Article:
ALMO • A visiting work crew this month reopened a trail at City of Rocks National Reserve that hadn’t been maintained for perhaps a decade.
The reopened trail segment completes a 1.2-mile loop from the 7,874-foot-high Indian Grove Overlook at the north end of the park, down to the grouping of pine trees at 7,665-foot-high Indian Grove and back up to the overlook, passing a meadow that’s awash with wildﬂowers in late spring and early summer.
“The scenery up there is beautiful,” said Kristen Bastis, chief of cultural resources at City of Rocks, who likes cool, shady Indian Grove as a refuge on hot summer days. “You’re out of the sagebrush plain and up into the alpine environment.”
Indian Grove Loop, a sandy dirt trail, is open to horses and hikers, but not to mountain bikes.
The trailhead at the overlook is accessed by a road that scares off some drivers. But in good weather, Bastis said, you don’t really need a high-clearance vehicle or four-wheel drive to negotiate Logger Springs Road to Indian Grove Overlook.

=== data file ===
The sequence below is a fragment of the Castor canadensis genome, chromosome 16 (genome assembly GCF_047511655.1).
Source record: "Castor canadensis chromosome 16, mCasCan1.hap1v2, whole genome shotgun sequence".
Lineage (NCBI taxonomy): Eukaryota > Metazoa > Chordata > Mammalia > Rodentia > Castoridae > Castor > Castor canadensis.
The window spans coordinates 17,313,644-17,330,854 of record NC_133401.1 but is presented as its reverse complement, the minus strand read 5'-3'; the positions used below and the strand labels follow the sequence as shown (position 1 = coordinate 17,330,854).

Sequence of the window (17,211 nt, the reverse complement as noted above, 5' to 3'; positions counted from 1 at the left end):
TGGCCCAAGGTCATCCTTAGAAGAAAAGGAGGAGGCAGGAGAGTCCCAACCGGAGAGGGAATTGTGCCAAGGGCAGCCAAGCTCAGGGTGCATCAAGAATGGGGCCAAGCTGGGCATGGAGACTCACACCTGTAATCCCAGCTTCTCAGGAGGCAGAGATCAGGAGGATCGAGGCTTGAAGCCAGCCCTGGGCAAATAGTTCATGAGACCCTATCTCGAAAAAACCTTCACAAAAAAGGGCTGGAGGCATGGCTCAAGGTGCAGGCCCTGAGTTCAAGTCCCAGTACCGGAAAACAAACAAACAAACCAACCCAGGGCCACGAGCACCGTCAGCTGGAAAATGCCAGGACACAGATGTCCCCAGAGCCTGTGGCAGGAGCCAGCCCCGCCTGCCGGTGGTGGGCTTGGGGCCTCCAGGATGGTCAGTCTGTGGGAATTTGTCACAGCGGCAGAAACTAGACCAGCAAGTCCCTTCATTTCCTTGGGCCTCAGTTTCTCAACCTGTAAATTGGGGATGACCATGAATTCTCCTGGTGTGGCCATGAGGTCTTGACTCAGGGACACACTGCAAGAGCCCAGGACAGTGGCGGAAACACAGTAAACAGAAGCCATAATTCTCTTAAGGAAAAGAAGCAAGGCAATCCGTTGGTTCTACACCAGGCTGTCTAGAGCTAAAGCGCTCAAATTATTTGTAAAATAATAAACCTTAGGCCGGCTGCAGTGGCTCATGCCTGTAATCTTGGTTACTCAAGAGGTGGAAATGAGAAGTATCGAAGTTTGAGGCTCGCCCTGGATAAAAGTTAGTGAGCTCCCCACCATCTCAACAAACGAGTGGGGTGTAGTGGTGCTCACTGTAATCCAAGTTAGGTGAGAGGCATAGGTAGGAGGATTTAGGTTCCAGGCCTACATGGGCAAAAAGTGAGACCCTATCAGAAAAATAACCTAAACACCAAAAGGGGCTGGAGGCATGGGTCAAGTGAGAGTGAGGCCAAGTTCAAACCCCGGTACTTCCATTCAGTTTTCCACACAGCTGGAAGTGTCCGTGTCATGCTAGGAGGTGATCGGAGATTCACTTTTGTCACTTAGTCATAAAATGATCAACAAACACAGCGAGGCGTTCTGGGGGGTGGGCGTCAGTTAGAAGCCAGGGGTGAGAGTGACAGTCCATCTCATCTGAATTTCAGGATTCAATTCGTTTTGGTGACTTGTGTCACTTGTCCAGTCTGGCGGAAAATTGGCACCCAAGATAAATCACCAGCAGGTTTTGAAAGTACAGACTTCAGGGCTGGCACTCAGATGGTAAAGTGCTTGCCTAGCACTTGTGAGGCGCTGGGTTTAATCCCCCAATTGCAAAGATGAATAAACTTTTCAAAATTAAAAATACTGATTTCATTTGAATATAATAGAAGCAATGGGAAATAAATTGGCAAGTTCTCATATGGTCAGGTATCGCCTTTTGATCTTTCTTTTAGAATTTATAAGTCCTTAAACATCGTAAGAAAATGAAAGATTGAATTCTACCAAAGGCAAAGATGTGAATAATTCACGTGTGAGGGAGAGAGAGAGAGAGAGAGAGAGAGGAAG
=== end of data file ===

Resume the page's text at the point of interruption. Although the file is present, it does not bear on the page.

“The road to the overlook is gravel and in some places rocky, but two-wheel drive is fine in the summer. Very low-riding vehicles may hit a rock, but I have a CR-V and have been fine,” she said. “If it is snowy or recently rained a lot, four-wheel drive might be best.”
Logger Springs Road is near the reserve’s northwest boundary. To reach it, turn north off City of Rocks Road just inside the western edge of the reserve.
The payoff is big. The overlook — a short walk from Logger Springs Road — provides a magnificent view of City of Rocks and the town of Almo.
“It’s a hidden treasure,” Bastis said. “It does not get much use; it should get more use.”
A visiting work crew from the Student Conservation Association, funded by the National Park Service, used chain saws to remove six or eight large trees that blocked the trail and dug out smaller bushes and grasses with hand tools.